[4] Vertical Greenery: Green walls were erected at various locations with large vertical faces to remove airborne pollutants as well as to slow down stormwater runoff. These green walls reduce the need for air-conditioning by minimising solar gain and reflected solar energy. (Active beautiful clean waters, 2014)

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I Information and Figures: GENERAL YEAR OF COMPLETION: 2015 LOCATION: Singapore ADDRESS: 7 Bishan Street 15, 579827 TENURE: 99-year leasehold DEVELOPER: Capitaland & Mitsubishi Estate Asia Pte. Ltd. ARCHITECT: Moshe Safdie PROPERTY TYPE: Condominium

Super Kampong 2050:

Towards a self-sufficient vertical urbanism in Singapore

3.4 CASE STUDY #4: SKY HABITAT, SINGAPORE

UNITS UNIT TYPE: 1-bedroom (65 sqm) 2-Bedroom (99 sqm)

3-bedroom (116 sqm)

4-bedroom (144-278 sqm)

FIGURES FAR: 4.90 GFA: 58,786 sqm OVERALL SITE AREA: 11,997 sqm TOTAL UNITS: 509 residential units HEIGHT: 133 m FLOORS: 38 storeys SOCIAL CONNECTIVITY Programmatic Diversity Public Access

URBAN CONNECTIVITY Walkability To Public Transport Public Communal Areas

DESIGN Applicable To Tropical Conditions

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Super Kampong 2050:

II Concept:

Towards a self-sufficient vertical urbanism in Singapore

Sky Habitat designed by Moshe Safdie, represents a high-rise, high-density housing complex. The scheme is formed of two staggered tower blocks linked at the base and connected via three bridges that connect the upper levels. Thus its name – Sky Habitat. The design for sky habitat proposes a singular, interconnected clustering of terraced apartments with lush garden spaces. The overall massing is porous and open for air and light, allowing the air to breeze through and the light to penetrate. This maximizes views for families and for the community spaces, resulting in a more humane and delicate urban fabric than its usual traditional apartment building. (Designboom, 2013) On the lower groundscape, the landscape is taken over by creating circulation routes within its complex. As seen in a CTBUH research paper titled ‘Humanizing the Megascale’, “The design of Sky Habitat responds to the particular culture and context of Singapore, the specific city of site, and to the local regulatory systems of the region. However, the core principles of the project are generic: to provide air and light, to provide windows that do not overlook neighbours, and to provide spaces for both indoor and outdoor living." (Designboom, 2015) A 'community infrastructure' is created by the provision of 3 garden bridges that interconnects the two towers. The bridges are located on levels 14, 26, and 38. These skybridges support communal gardens and swimming pools. By interconnecting the two towers, it bridges all amenities - making it accessible to the two vertical communities. Moreover, the interconnections also provide more shared space to the tenants, reinforcing the concept of a vertical neighborhood.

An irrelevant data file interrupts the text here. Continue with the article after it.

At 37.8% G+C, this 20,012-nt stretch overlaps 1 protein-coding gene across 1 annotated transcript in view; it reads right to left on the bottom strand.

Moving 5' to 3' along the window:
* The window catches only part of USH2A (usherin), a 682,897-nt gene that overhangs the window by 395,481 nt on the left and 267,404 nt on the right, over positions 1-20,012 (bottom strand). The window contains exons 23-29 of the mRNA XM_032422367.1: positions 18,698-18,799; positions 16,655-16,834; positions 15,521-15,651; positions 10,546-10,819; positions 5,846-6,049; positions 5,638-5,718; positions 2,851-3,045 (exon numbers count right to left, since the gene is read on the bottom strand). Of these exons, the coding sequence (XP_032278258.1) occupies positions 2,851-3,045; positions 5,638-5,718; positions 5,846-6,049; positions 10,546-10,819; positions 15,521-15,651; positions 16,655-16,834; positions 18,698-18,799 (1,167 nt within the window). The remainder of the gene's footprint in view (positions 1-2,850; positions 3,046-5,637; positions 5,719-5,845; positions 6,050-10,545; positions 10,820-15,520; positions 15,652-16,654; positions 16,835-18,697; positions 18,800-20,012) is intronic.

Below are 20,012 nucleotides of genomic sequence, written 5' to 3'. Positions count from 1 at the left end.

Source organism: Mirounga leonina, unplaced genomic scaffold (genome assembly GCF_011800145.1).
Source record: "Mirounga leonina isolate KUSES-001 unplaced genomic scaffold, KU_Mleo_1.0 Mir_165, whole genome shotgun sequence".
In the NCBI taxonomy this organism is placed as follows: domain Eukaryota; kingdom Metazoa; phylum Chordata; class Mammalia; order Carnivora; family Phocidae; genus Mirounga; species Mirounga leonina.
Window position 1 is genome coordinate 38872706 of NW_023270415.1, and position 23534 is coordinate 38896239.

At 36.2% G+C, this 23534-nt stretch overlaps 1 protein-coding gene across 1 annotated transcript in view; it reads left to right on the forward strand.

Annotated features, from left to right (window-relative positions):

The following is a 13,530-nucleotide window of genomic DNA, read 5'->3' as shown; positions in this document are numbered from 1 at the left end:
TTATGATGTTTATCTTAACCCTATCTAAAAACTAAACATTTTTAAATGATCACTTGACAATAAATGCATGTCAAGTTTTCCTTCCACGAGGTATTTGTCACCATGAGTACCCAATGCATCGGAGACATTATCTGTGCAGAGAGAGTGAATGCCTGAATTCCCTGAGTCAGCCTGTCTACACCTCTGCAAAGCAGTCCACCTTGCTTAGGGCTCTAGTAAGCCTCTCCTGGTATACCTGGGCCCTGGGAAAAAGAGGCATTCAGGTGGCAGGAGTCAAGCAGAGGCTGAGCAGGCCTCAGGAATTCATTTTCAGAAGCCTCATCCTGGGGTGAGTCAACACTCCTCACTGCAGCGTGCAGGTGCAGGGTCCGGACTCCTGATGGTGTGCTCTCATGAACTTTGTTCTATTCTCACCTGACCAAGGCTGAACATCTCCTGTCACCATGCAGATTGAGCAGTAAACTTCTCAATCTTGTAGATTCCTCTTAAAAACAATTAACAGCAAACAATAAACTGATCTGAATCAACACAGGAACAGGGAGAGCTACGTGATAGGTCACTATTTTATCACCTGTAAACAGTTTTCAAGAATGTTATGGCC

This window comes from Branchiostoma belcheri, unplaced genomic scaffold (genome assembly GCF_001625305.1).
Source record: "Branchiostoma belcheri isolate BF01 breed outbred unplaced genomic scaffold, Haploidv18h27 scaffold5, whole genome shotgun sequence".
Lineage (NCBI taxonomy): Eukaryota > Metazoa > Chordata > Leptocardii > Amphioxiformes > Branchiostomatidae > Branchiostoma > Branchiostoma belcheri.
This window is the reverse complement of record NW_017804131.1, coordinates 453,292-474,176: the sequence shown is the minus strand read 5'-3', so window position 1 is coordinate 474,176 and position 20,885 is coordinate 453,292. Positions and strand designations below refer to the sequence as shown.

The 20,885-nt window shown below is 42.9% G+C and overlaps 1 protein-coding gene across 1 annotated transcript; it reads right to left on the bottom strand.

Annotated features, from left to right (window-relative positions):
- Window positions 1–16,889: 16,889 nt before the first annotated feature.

Village-like clustering of residential units, Sky Habitat Singapore Moshe safdie's sky habitat nears completion in singapore. (2015). Retrieved February 27, 2016, from http://www.designboom.com/architecture/ moshe-safdie-architects-sky-habitat-singapore-construction-03-20-2015/

While mitigating a sense of density and concentration and maximizing contact with nature, the complex also results in a village-like clustering of residential units, echoing hillside developments and the integration of architecture and plant life into a singular experience.

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The Sky Habitat consist of several sustainable elements incorporated into its design. Sited within the tropical climate, this case study provides 3 key design elements: Pre-fabrication of modules, porous balcony design as well as cross ventilation qualities in all apartments.

[1] Cross ventilation: In order to maximize air movement in Singapore’s tropical climate, the structure is highly rationalized, affording cross-ventilation and multiple exposures to every unit. In addition, many apartments boast individual balconies, roof terraces and gardens.

Super Kampong 2050:

Towards a self-sufficient vertical urbanism in Singapore

III Sustainable Elements:

[2] Pre-fabrication: The prefabricated-truss bridge was transported on-site and installed to accommodate the elevated swimming pool. Other common amenities are provided on the ground level such as communal gardens and outdoor gathering spaces. [3] Balcony Design: The façade design helps to mitigate the tropical heat. The cantilevered 2m deep balconies play a major role in shading the windows, and cut down on the direct solar radiation. Mounted to the face of each balcony is a custom railing screen, which serves to further shade the structure. The screen is constructed as an aluminium eggcrate, providing privacy while allowing air to flow through.

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Super Kampong 2050: Towards a self-sufficient vertical urbanism in Singapore

“

Th respo conte of sit syste core gene provi neigh both

Figure 5. Axonometrics of the skybridges. Site plan and Axonometrics of skybridges, Sky Habitat Singapore Ctbuh.org/papers. (n.d.). Retrieved February 27, 2016, from http://global. ctbuh.org/resources/papers/download/2697-humanizing-the-megascale.pdf